Mairelon the Magician

by Patricia C. Wrede

By this point in my life I’ve read 4 books by Patricia Wrede. For a while I was thinking to myself, Wow, I really like Patricia Wrede’s books, but then I realized that I’ve actually only liked 2 of them. Which is half. Which really isn’t a great record.

Even worse, Mairelon the Magician was by far the most disappointing. I thought the characters were poorly developed and I really couldn’t have cared less about Kit, the book’s protagonist. She was much too stereotypical and the title character had so little background that when his brother suddenly showed up at the end and they had a touching reunion scene I was flipping back trying to figure out why this should matter. Certain passages were wonderfully well-written, which I think makes it all the more disappointing that the story kind of sucked.



I Was a Rat

by Philip Pullman

I have a confession. I am terrible at figuring out what is going to happen in a book. Unless the foreshadowing is so obvious that an illiterate child (or SBVISP) could predict the ending, I’ll probably miss it. Sometimes this is bad. But most of the time I am pleasantly shocked at each and every plot twist. It may not be that I’m stupid; I like to think that I suspend my analytic side so that I can just enjoy the book. (Harry Potter is a notable exception to this.)

That being said, I absolutely loved reading Pullman’s I Was a Rat! I’m willing to bet that most third-graders could figure out the secret to the story. I actually had to look at an illustration to really understand what happened at the end. It was a fantastic twist. If you have a hard time detecting the obvious, you’ll love this book too. Even if you’re brilliant, it’s a really amusing book and I heartily recommend it to readers old and young.

Savages and Civilization

by Jack Weatherford

My “Race & Minority Relations” class doesn’t really use a textbook. Instead, we read books by Real People. This particular book was more like something I’d expect to see in a history class, although it did fit fairly well into the course structure. The problem was not so much that the book was dull or too complex but that the way my teacher approached it was   B     O     R     I    N     G.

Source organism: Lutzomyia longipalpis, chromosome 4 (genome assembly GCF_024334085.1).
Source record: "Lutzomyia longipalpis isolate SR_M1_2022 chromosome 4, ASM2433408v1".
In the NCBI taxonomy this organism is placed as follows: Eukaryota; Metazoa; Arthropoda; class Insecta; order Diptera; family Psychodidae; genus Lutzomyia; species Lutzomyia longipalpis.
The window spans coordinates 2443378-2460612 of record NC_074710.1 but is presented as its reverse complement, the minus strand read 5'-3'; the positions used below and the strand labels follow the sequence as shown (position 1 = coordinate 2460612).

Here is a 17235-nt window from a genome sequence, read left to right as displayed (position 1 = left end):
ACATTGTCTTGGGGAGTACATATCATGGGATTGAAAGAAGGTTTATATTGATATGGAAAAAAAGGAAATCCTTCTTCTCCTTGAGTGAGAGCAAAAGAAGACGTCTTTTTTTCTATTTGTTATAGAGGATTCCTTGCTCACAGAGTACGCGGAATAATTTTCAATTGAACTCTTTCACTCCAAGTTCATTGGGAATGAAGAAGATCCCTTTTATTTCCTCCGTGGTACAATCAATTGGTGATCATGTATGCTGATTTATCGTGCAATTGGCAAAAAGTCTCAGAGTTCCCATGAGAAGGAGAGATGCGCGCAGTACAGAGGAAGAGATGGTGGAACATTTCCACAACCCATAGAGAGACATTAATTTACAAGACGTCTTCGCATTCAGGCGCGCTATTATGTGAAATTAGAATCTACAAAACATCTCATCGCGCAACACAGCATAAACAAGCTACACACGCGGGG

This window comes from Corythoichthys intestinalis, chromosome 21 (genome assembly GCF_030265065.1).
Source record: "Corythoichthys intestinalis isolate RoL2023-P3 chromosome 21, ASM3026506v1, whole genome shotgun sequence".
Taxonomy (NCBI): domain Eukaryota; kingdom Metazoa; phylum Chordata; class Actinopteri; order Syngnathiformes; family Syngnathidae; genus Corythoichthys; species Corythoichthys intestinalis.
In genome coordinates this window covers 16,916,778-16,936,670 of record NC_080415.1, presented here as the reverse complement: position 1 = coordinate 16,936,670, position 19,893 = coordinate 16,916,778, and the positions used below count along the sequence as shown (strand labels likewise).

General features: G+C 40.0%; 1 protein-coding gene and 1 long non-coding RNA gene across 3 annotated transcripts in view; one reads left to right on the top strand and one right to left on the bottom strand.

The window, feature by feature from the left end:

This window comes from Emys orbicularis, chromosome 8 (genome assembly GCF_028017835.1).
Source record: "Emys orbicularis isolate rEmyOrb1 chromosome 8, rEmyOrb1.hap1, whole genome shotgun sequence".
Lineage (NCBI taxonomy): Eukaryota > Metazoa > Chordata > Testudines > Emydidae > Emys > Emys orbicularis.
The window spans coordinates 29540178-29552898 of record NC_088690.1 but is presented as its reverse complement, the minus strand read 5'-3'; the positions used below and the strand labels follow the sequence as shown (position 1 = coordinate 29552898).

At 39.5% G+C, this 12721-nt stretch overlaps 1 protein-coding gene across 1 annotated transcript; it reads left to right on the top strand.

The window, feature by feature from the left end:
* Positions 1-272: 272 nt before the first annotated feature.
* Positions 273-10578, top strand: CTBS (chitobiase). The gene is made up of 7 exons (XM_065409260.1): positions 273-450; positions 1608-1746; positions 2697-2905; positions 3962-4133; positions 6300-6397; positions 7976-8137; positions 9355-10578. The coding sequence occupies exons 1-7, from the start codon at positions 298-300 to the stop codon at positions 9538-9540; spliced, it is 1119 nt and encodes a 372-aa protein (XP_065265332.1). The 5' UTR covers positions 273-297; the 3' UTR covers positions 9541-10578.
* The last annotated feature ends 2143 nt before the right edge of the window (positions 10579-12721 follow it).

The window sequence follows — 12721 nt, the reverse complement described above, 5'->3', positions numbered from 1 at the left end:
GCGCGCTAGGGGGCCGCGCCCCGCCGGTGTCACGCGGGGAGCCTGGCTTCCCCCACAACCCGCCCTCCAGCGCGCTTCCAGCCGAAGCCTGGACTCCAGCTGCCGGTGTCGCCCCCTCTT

Each chapter starts with an episode, or a specific event that forms the background for the chapter’s subject matter. In his chapter on how colonialism treated native peoples, Weatherford began by describing the British prison in Port Arthur, Tasmania. These episodes were all fairly interesting, but I feel like I would have gotten more out of them if I hadn’t had to listen to my teacher explaining and re-explaining them over and over again until I could repeat them in my sleep. We are College Students, not Semi-Blind Very Illiterate Small Persons. (There’s a good acronym to remember. SBVISP.)

If you find this subject enjoyable, by all means, pick up a copy. I was lucky enough to buy a used one from the BYU bookstore where a series of SBVISP had written down notes about everything the teacher said, so I knew most of the answers before he even started asking questions.